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Chris_CYWG

Diamond DA-20 C1 or Cessna 152/172

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Hello there everyone,At my aviation class weve got this great debate goin on between the diamond and cessna, and i was wondering upon your opinions on this topic, what are the advantages you consider of each aircraft over the other, and which one give you a higher qualification when entering other aircraft types in the future.Thankyou hope this may be a solution for the short term to this debate down here.

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I find the DA-20 is very pleasant, it's relatively fast, economical with fuel, and easy to fly. The disadvantages? It can be quite hot inside the cabin when flying in warm weather, the plane is not certificated for IFR flight, and there are some odd limitations you need to be aware of, like maximum airframe temperature. The DA-40 is a great plane, too. It's certificated for IFR and the ventilation is a bit better.The C152/172 are proven designs, they're reliable, and they commonplace. The C172 is not as economical with fuel, but is still a great airplane. The cabin ventilation is better than the Diamond and you have a wing to give you shade from the sun and shelter from the rain.Most any training aircraft can prepare you to fly more advanced planes, so there are not hard and fast answers. A lot depends on your personal preference.John

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For where I fly a Diamond would never make it in the summer so the school bought some Warriors for the glass cockpits.There are so many different ways to compare the two.Diamond: DA-20 would compare to a C152 and a DA-40 to the C-172Cessna: reputation and such a large fleet you can't shake a stick at it's reliability and track record.

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I did my primary training at my local airport in a 152 and enjoyed it very much. It is slow so you can get used to the reaction time it takes to fly an airplane. Also, it is incredibly easy to fly, and especially land. Right now I'm flying 172s and Socata Trinidads for instrument training at my college, the University of Dubuque. The 172 is also very easy to fly, and a very good instrument trainers. The Trinidad is a little more airplane, but still fun to fly. I've never flown a Diamond, but low wing airplanes do tend to heat up more than high wing aircraft. Hope this helps.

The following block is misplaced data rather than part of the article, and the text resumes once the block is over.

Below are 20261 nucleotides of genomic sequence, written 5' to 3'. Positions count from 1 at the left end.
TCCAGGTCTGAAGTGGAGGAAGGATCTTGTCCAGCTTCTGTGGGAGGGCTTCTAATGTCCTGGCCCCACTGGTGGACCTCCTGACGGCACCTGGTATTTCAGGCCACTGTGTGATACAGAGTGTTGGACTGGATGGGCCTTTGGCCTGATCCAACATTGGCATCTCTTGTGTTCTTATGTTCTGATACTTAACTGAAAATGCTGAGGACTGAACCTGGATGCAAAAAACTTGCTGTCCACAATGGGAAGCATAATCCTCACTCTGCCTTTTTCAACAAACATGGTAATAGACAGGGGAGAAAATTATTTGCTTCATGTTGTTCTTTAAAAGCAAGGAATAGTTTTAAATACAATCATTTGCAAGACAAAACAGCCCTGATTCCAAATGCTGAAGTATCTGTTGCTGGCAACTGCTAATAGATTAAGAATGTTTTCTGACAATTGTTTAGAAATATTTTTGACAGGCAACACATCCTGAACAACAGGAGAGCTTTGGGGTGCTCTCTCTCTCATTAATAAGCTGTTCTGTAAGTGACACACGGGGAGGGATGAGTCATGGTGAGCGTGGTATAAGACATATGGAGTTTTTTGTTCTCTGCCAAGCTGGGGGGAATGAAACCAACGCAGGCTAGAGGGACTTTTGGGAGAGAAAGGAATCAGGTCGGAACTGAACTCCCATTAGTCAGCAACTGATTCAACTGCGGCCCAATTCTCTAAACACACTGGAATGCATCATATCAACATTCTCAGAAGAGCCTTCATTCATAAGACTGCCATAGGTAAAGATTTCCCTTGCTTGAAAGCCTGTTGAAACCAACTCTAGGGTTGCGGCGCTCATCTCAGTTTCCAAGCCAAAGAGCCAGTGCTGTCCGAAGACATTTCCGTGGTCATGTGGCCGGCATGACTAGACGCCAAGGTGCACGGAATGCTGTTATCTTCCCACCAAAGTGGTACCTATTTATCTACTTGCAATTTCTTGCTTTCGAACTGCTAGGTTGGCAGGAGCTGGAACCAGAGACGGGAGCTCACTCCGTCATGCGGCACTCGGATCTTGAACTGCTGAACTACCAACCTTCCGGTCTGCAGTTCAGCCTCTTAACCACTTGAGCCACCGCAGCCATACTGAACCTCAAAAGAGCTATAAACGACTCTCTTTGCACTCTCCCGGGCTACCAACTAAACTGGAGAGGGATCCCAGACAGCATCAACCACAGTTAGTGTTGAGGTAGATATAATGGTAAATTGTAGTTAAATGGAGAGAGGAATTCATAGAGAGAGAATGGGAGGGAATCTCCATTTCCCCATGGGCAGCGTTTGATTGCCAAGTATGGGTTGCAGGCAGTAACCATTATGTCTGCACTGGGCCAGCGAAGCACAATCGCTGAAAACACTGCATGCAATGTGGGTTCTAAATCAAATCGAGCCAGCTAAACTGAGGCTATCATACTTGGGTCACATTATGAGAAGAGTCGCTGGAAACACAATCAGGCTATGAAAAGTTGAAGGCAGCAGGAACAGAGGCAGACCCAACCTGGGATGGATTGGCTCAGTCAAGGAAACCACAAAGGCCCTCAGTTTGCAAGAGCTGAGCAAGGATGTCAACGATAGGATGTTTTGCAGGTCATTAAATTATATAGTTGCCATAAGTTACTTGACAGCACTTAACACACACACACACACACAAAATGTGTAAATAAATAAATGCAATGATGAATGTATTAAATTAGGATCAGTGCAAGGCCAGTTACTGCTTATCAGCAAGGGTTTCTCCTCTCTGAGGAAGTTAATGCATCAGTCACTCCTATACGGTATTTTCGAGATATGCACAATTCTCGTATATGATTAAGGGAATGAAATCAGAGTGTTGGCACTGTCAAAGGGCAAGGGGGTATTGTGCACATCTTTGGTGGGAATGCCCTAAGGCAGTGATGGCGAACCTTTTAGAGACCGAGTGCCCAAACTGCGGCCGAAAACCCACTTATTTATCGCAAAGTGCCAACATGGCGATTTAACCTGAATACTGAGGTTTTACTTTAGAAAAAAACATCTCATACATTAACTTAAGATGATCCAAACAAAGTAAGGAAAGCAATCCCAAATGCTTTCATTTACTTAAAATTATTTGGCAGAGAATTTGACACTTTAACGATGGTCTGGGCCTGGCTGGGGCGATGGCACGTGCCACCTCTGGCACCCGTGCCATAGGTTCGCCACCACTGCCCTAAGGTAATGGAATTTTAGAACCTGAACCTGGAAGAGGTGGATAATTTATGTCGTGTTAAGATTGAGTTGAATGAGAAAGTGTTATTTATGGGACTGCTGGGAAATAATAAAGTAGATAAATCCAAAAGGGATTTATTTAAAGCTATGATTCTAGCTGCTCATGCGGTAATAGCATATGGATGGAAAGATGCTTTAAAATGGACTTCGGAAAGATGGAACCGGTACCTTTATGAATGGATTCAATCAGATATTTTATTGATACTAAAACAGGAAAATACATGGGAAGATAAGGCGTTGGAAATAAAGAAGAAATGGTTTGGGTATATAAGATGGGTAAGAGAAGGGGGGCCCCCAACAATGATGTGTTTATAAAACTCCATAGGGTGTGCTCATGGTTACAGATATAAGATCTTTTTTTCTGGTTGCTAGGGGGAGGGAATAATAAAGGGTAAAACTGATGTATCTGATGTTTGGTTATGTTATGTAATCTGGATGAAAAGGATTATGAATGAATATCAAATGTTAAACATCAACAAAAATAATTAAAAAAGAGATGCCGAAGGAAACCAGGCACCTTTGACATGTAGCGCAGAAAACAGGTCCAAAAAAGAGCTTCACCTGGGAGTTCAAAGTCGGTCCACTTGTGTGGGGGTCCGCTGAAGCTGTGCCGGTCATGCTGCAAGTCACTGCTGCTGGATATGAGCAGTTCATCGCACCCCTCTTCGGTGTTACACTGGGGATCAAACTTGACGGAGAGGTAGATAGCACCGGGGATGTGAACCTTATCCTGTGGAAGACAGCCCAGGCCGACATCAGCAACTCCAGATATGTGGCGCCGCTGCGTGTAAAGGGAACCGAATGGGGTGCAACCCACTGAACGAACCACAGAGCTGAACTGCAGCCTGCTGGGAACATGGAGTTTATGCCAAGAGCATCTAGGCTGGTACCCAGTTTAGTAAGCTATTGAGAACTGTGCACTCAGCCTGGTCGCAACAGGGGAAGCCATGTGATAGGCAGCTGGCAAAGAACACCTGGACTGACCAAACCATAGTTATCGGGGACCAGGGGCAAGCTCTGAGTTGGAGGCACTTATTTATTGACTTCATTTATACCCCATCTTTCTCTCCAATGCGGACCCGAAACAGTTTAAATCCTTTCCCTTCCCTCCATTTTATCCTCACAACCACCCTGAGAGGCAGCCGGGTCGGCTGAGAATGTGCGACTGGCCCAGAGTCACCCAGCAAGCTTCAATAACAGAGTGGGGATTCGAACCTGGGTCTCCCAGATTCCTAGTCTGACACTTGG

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You received excellent replies from all. I work for Air Orlando www.flyairorlando.com . We have all the aircraft discussed in our training fleet except the C152 (destroyed by Hurricane Charlie in 2004).When I look at the cost of training, I look for the most economical approach to reach the goal. If you visit our website, you can get a flavor of cost vs aircraft. For instance, when I wanted to accomplish Air Orlando's G1000 training, I choose the DA-40 over the C182-G1000 (Note - we didn't have the C172-G1000's at that time). In fact, I accomplished two things; Glass cockpit transition and constant speed propeller training. The next step was Hi-performance where I used the C182-G1000.We have quite a few former student pilots now private pilot's who transitioned to either the Cessnas or DA-40 for further training, e.g., Instrument, etc.My next goal is the Cirrus SR-20 for my flight review due in February 2007. I am doing the Cirrus transition course and FAA Wings program to meet the requirements.W. Sieffert

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>My next goal is the Cirrus SR-20 for my flight review due in>February 2007. I am doing the Cirrus transition course and>FAA Wings program to meet the requirements.Do you have all of your ratings?

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Nope, just a PPL. I may, at some time, start Instrument. I have weighed this option for several years. I know the benefits of having the instrument experience but can't justify the cost since the flying I do with my family is always in good VFR. Secondly, the recurrency requirements for Instrument adds an additional cost.The reason I am doing the Cirrus SR-20 is because insurance doesn't require an instrument rating like the Cirrus SR-22. I do on occasion get to fly the Cirrus SR-22 with a flight instructor on post-maintenance check flights.W. Sieffert

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I would just get an instrument rating then you wouldn't have to pay for this flight review if you can get it in time.

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I started my initial training on a "Kraptana" back in 1999... its a glider with a snowmobile engine in my opinion... The thing likes staying in ground effect, and the T-Tail makes it incredibley SCAREY in spins... I hated my instructor and switched to a Buck Seventy Two at a different school and stayed on that through my Commercial License... If you're considering aviation as a career then I'd just find the cheapest rental with the best instruction and do it that way... When you're applying for your first job no one is going to care what your first 250 hours are on. I went from a 172 to a Cheiftain FO to Aztec Captain to Cheiftain Captain, and doing a Metro III Captain ride in a few weeks... no one cared what I did my intial training on.

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